Thomson Reuters would like its employees to stop blogging, socializing
In case you’d forgotten or ever cared, 40 per cent of The Globe and Mail is owned by the Thomson family through their holding company Woodbridge. Woodbridge also owns, as the result of last year’s multibillion-dollar merger of Thomson Corporation and Reuters, 53 per cent of the new (and aptly named) entity Thomson Reuters. Lately, this new enterprise has started rolling out its new brand, including a near bottomless, fancy-pants Web site and a full-page ad on A6 of Monday’s Globe. Here’s an excerpt from the Web site:
The end of think.The beginning of know.
As information continues to democratize, even the smartest algorithms aren’t smart enough. Thomson Reuters offers a more human intelligence. Every day, thousands of experts evaluate and refine our data. Lawyers, doctors, scientists, accountants—people who know what you need because they do what you do. So when our information reaches you, it’s not just conjecture.
It’s knowledge you can act on.
Now maybe I’m reading a little too much into this, but if I were a journalist at either Reuters or the Globe, that bit about “conjecture” might give me pause (to say nothing of the creepy implication of the headline and the not-so-subtle put-down of democracy). And my worries would no doubt grow as I looked deeper into the Reuters Thomson Web site, where I’d notice that journalism isn’t exactly front and centre in the new company’s mandate. It seems more about business to business than all the news that’s fit to print.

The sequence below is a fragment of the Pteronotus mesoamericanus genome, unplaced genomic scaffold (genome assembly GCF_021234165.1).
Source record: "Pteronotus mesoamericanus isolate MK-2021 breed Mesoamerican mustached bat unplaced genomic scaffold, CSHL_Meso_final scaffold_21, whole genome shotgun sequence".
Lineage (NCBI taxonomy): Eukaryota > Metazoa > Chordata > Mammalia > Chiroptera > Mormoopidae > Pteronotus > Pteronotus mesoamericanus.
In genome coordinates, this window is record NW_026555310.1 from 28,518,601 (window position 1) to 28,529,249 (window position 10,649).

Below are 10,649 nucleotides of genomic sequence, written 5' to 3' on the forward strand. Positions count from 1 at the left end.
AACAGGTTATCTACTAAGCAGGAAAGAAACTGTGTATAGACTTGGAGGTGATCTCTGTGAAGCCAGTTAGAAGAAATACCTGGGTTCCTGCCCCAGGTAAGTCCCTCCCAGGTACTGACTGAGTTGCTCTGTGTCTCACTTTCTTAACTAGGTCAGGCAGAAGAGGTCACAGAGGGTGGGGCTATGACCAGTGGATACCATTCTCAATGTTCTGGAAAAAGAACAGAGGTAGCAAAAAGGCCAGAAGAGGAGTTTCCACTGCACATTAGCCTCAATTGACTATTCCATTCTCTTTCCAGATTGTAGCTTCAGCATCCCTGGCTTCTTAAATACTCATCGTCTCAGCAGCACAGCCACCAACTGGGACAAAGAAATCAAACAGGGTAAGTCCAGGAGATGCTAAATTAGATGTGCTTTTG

Moreover, several media outlets have picked up on the new company’s code of ethics, which discourages blogging as a means of interoffice communication and strongly recommends against fraternization between Reuters Thomson employees and their colleagues in competing enterprises.
The code includes…a section devoted to fair competition. It states that employees who attend a conference, trade show, association event, or meeting should ‘limit informal contact to the extent possible and keep a written summary of any discussions that may have taken place.’
Among thirsty journos, this could put a wee bit of a crimp in their usual style.
• Thomson Reuters• Thomson Reuters: Internal blogging ban for staff [Journalism]• Thomson Reuters’ Ethics Code: Blogging’s OK, Just Don’t Talk To Competitors [Washington Post]• Thomson Reuters’ new code of ethics on blogging and talking with competitors [Editors’ Weblog]